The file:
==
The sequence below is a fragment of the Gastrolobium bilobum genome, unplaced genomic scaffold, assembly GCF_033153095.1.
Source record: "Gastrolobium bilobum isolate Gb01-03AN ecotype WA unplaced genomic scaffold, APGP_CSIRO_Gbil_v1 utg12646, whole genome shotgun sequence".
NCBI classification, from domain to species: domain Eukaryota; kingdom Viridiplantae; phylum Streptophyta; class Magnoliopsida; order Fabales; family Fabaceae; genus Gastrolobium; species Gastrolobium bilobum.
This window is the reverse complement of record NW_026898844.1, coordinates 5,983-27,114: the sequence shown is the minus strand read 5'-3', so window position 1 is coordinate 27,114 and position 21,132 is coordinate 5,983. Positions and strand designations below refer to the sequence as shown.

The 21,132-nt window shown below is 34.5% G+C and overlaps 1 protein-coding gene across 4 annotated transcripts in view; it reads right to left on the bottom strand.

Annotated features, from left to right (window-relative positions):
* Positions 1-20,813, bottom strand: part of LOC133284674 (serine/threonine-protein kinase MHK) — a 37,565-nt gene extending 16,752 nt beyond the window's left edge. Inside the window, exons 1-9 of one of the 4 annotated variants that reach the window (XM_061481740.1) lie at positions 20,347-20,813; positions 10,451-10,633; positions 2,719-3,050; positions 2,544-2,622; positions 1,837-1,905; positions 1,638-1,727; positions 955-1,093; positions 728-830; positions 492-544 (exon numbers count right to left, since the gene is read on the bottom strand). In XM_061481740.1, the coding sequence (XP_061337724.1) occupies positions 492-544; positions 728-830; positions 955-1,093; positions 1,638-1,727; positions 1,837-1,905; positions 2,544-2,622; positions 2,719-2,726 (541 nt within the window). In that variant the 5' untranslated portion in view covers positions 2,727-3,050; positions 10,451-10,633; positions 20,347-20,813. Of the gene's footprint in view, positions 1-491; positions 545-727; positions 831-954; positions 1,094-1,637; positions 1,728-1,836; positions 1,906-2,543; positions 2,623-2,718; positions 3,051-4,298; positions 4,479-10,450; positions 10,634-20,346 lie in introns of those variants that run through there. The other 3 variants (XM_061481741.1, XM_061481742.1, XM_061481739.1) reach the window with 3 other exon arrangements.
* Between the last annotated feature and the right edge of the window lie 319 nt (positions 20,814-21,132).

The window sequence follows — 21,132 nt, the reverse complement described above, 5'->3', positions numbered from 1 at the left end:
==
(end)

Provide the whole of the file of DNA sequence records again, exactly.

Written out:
The sequence below is a fragment of the Gastrolobium bilobum genome, unplaced genomic scaffold, assembly GCF_033153095.1.
Source record: "Gastrolobium bilobum isolate Gb01-03AN ecotype WA unplaced genomic scaffold, APGP_CSIRO_Gbil_v1 utg12646, whole genome shotgun sequence".
NCBI classification, from domain to species: domain Eukaryota; kingdom Viridiplantae; phylum Streptophyta; class Magnoliopsida; order Fabales; family Fabaceae; genus Gastrolobium; species Gastrolobium bilobum.
This window is the reverse complement of record NW_026898844.1, coordinates 5,983-27,114: the sequence shown is the minus strand read 5'-3', so window position 1 is coordinate 27,114 and position 21,132 is coordinate 5,983. Positions and strand designations below refer to the sequence as shown.

The 21,132-nt window shown below is 34.5% G+C and overlaps 1 protein-coding gene across 4 annotated transcripts in view; it reads right to left on the bottom strand.

Annotated features, from left to right (window-relative positions):
* Positions 1-20,813, bottom strand: part of LOC133284674 (serine/threonine-protein kinase MHK) — a 37,565-nt gene extending 16,752 nt beyond the window's left edge. Inside the window, exons 1-9 of one of the 4 annotated variants that reach the window (XM_061481740.1) lie at positions 20,347-20,813; positions 10,451-10,633; positions 2,719-3,050; positions 2,544-2,622; positions 1,837-1,905; positions 1,638-1,727; positions 955-1,093; positions 728-830; positions 492-544 (exon numbers count right to left, since the gene is read on the bottom strand). In XM_061481740.1, the coding sequence (XP_061337724.1) occupies positions 492-544; positions 728-830; positions 955-1,093; positions 1,638-1,727; positions 1,837-1,905; positions 2,544-2,622; positions 2,719-2,726 (541 nt within the window). In that variant the 5' untranslated portion in view covers positions 2,727-3,050; positions 10,451-10,633; positions 20,347-20,813. Of the gene's footprint in view, positions 1-491; positions 545-727; positions 831-954; positions 1,094-1,637; positions 1,728-1,836; positions 1,906-2,543; positions 2,623-2,718; positions 3,051-4,298; positions 4,479-10,450; positions 10,634-20,346 lie in introns of those variants that run through there. The other 3 variants (XM_061481741.1, XM_061481742.1, XM_061481739.1) reach the window with 3 other exon arrangements.
* Between the last annotated feature and the right edge of the window lie 319 nt (positions 20,814-21,132).

The window sequence follows — 21,132 nt, the reverse complement described above, 5'->3', positions numbered from 1 at the left end: